California Recall Energizes TV News, Voters
By Lou Cannon
Once upon a time, the doings of state government were big news in California. When Ronald Reagan was governor (1967-75), ten television stations had bureaus in the state capital of Sacramento and politics was a staple of local television news throughout the state. Much of the coverage was lively, bright and critical.
Coverage of state government and politics by the electronic media, the principal source of news for most Californians, declined after the Reagan years. It enjoyed a brief revival in 1978, when voter approval of Proposition 13 touched off a national anti-tax revolution. But political coverage has since become pass. While television now boasts technological advantages such as mini-cameras and communications satellites that were unknown in the Reagan era, no station outside Sacramento currently maintains a state capital bureau.
This decline in state political coverage paralleled (and encouraged) the dropout of the electorate. Gov. Gray Davis, a drab moderate Democrat best known for his fundraising skills, won a second term in 2002 after an uninspiring campaign against novice Republican conservative William Simon Jr. that produced the lowest general election turnout of eligible voters in California's history. Davis received a million and a half votes less than when he was first elected in 1998.
Now, in a state where politics is otherwise eclipsed by the new television season, the tribulations of Los Angeles Laker star Kobe Bryant, or the San Francisco Bay Area's two premier baseball teams, the recall election has captured center stage. The anticipated replacement of Davis by actor Arnold Schwarzenneger, who announced his candidacy on the Tonight show, is an international story. But regardless of what happens next Tuesday, the recall election has changed the dynamics of electronic news coverage in a state in which politics normally gets less coverage than a freeway car chase. Academics and leading newspapers have editorially condemned the recall as a dangerous exercise in direct democracy. The Los Angeles Times said that the recall "doesn't make sense" and is "undemocratic." The San Francisco Chronicle said the recall raises "false expectations." These newspapers, as well as The Sacramento Bee and the San Jose Mercury News, none of them Davis boosters, have opposed the recall while timidly declining to recommend a replacement candidate.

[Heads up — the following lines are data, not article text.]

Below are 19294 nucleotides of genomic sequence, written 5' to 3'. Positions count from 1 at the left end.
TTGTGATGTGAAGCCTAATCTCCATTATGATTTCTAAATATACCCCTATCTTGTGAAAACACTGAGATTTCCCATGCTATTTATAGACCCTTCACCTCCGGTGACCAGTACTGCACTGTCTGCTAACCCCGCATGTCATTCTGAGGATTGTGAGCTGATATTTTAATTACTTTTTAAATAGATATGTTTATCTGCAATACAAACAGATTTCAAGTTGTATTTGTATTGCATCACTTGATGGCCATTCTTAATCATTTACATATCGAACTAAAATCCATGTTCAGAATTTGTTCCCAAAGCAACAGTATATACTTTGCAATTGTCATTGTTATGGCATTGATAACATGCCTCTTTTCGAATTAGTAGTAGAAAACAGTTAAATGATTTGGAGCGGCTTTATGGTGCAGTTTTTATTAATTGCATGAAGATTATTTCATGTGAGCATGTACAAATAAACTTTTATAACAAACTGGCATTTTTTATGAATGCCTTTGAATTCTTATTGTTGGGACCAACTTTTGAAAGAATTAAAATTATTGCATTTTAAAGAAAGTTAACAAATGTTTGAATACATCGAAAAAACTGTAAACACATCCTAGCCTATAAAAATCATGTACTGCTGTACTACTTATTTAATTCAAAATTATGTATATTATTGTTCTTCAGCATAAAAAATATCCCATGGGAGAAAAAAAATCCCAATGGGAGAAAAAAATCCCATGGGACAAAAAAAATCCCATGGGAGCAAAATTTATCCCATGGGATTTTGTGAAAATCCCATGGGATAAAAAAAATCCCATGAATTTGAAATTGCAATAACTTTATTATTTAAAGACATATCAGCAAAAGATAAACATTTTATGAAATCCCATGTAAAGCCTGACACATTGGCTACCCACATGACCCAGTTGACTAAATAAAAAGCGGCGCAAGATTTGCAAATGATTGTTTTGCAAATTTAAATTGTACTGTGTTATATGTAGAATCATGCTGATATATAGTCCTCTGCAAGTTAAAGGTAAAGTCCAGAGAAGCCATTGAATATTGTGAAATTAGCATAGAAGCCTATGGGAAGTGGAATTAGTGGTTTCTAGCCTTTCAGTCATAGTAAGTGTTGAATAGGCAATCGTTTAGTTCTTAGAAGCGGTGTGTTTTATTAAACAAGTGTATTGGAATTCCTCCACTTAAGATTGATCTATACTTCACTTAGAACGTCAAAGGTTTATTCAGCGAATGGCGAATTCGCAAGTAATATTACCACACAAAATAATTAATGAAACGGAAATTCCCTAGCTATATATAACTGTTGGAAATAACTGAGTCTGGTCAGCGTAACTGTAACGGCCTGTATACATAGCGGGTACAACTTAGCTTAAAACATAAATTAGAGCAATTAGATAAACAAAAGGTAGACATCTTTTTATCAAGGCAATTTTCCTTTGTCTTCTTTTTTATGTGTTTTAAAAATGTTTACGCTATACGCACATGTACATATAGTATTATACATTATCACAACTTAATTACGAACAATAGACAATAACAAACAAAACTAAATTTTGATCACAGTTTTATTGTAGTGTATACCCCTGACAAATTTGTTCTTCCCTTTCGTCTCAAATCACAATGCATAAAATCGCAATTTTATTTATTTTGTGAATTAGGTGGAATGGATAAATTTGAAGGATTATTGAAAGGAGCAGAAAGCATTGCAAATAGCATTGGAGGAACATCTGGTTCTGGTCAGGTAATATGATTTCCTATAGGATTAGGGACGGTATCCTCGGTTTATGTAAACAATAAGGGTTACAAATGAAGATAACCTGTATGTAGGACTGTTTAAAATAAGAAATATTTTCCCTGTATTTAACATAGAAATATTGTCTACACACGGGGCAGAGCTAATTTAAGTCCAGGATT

What media and academic critics of the media miss is the positive impact it has had on kindling the interest of ordinary Californians in an otherwise mystifying political process. "There has been a public discourse about the problems of California on a magnitude that I have never seen," says A.G. Block, publisher of California Journal, a non-partisan magazine devoted to state government and politics.
Block particularly credits two candidates who trail in the public opinion pollsRepublican conservative Tom McClintock and Green Party nominee Peter Camejo, both of them highly informed partisans who set a high standard for civil discourse in a televised debate sponsored by the California Broadcasters Association. McClintock advanced a detailed plan for cutting the state budget, which suffers from a hair-curling structural deficit. Camejo gave an intelligent and passionate defense of a single-payer health system, probably the first such exposition ever heard on prime-time California television.
While not the equal in debate of McClintock and Camejo, Democratic Lt. Gov. Cruz Bustamante and Republican Schwarzennegerthe leading candidates to replace Davis if he is recalled--also made substantive proposals. Schwarzenneger often is dismissed as celebrity candidate. Celebrity he certainly is, but he has proposed a serious environmental program and a plan to make California's toothless public-records law apply to the staff memoranda of public officials.
The recall process has had a constructive impact on Gov. Davis, who was a remote chief executive as California has suffered through energy and fiscal crises. In the current campaign, Davis has vigorously interacted with ordinary voters as never before, defending his record in a series of town meetings. Friends and foes alike agree that he might never have faced recall had he done this when energy costs were exploding.
Democracy, as Tocqueville observed in the early days of the American republic, is an untidy process. Davis contributed to this untidiness in 2002, spending millions of dollars in a successful effort to discredit moderate former Los Angeles Mayor Richard Riordan, whom Simon defeated in the Republican primary.
Now, Davis is fighting an up-hill battle against Schwarzenneger, a moderate like Riordan, on such social issues as abortion and gay rights. Whatever happens, the recall has arguably been useful to laid-back California. It has involved voters in politics and promoted television coverage of state issues, a benefit to democracy no matter what the outcome.
If Schwarzenegger wins, perhaps television will even cover Sacramento once again.
Lou Cannon worked 26 years for The Washington Post and is now a contributing editor to California Journal. He is the author of several books about Ronald Reagan, including the recently published "Governor Reagan: His Rise to Power" (PublicAffairs).